You Are What You Think: I Am, I Will, I Do

February 3, 2010 | Comments: None Yet - Post a Comment

Categories: Motivation, Wellness

I and many others have written on the concept of not being able to out-train a bad diet. If you exercise seven days a week and go home and eat nothing but potato chips and ice cream, you will not become healthy or lean. Another thing you cannot out-train is a negative self-image. You truly are what you think.

There is a mountain of research on the mind-body connection and all of it indicates that changing our thoughts is the first step to changing our lives. How people view themselves when they are ill, as a victim or a fighter, is a good predictor as to the outcome of their illness. There have even been studies done in which people meditated themselves into weight loss. They focused their thoughts on what they wanted to look like during a daily meditation with no other support and they lost weight. What you believe is what you become. “I am a good parent.” “I am a good provider.” You believe these things about yourself and they are true. If you believe that you are a person who eats healthily, you will become one because you will look at your food choices from a healthy eater’s point of view. If you believe that you are a fitness oriented person, you might choose to go to the gym instead of sack out on the couch after work, no matter how tired you think you are. You get to choose your attitude toward your body, your fitness and your life.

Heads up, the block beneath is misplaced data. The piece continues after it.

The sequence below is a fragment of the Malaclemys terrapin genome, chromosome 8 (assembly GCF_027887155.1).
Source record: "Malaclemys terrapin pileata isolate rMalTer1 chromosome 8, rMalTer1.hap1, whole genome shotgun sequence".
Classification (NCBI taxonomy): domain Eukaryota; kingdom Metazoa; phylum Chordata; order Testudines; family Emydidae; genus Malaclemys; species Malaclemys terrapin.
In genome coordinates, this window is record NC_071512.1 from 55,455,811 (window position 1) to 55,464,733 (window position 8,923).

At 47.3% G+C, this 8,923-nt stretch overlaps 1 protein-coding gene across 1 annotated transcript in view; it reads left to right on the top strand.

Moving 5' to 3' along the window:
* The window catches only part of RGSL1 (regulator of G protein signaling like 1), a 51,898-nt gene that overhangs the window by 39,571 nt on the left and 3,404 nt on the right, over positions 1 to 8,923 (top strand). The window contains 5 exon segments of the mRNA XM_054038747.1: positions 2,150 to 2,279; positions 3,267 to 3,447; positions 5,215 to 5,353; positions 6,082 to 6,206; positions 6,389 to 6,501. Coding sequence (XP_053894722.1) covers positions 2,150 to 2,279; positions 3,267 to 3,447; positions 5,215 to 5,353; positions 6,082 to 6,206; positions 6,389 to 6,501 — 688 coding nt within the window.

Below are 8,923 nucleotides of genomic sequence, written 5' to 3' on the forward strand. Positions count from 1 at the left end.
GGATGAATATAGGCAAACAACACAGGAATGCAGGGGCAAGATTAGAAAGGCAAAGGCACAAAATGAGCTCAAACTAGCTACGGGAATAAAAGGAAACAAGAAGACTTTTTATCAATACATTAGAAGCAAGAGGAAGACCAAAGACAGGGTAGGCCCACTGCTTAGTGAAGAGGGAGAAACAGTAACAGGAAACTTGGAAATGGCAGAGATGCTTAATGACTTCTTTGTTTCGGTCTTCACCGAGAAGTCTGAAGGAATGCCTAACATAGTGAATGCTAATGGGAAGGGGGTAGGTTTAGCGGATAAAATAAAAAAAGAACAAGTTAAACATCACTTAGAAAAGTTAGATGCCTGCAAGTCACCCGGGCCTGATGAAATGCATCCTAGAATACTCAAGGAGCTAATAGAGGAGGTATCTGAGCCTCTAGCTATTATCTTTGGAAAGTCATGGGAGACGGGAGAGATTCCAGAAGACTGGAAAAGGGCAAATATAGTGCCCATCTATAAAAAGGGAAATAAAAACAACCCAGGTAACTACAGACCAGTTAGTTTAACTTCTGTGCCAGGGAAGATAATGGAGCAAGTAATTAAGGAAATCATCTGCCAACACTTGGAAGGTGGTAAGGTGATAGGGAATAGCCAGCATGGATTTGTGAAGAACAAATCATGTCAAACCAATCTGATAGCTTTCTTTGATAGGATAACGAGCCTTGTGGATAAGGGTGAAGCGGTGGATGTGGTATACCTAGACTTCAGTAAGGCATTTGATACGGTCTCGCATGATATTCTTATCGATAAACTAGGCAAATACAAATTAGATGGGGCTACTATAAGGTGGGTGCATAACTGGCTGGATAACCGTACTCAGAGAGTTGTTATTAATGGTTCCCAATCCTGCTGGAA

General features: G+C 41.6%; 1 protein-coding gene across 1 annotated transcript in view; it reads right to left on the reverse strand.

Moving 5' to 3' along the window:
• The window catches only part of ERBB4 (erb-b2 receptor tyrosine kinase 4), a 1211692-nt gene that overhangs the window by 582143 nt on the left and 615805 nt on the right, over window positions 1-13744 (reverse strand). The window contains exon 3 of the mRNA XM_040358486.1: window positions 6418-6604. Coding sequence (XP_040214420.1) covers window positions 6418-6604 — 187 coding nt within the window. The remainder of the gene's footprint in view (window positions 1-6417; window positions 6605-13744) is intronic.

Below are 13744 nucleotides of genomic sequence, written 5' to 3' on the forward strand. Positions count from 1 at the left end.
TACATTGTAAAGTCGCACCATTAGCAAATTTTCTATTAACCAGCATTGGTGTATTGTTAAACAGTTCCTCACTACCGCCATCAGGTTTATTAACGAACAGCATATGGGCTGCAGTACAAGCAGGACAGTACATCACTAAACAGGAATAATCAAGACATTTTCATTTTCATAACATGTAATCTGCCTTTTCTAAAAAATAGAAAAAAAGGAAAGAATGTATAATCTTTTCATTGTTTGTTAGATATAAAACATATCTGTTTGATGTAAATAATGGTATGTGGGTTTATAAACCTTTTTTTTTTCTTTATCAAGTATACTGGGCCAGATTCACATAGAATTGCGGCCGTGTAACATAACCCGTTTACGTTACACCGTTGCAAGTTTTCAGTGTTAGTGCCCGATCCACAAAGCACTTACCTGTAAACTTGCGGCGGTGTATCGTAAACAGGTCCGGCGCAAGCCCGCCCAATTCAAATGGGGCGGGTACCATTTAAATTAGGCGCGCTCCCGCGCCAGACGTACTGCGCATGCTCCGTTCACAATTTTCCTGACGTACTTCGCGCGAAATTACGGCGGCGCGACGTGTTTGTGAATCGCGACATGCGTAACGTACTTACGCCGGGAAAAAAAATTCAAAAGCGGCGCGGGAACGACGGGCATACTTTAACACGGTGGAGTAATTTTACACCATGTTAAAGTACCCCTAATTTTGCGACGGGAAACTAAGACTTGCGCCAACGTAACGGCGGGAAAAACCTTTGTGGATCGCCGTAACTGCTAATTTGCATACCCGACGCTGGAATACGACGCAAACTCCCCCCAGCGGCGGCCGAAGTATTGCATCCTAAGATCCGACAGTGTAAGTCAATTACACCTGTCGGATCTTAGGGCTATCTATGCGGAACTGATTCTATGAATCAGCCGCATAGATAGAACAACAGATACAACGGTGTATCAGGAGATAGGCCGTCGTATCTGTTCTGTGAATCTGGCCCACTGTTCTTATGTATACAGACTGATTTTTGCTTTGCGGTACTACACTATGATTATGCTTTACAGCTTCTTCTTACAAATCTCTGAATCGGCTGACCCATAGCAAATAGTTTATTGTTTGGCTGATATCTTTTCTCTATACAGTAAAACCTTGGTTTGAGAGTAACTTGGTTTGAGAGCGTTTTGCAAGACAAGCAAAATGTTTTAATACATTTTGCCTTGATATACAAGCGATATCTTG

Here is your opportunity to become the person you have always wanted to be: a risk taker, an eco-activist, a pioneer, a fitness model, an entrepreneur, a rodeo clown. Make a choice and then let people know about it. Ask for their support and then refrain from making self-deprecating comments when someone compliments you on your efforts. Say, “Thank you.” The fewer times you say the negative words out loud (“I will never be good at this.”), the less likely the thoughts are to return. The more often you accept a compliment, the more likely you are to believe it (“I am looking healthier these days!”). The more you believe something about yourself, the more likely you are to continue to live like that person.

You get to define who you are. Not your parent’s voice. Not society’s voice. Your voice. So, who are you? What are you? Really. What was the first thought that came to your mind? Was it negative? “I’ll always be fat no matter what I do.” Was it positive? “I am a fitness machine. Go me!” Be conscious of your thoughts and choose them carefully because they create your world. Next time you ask me how I’m doing, pay attention to my answer.

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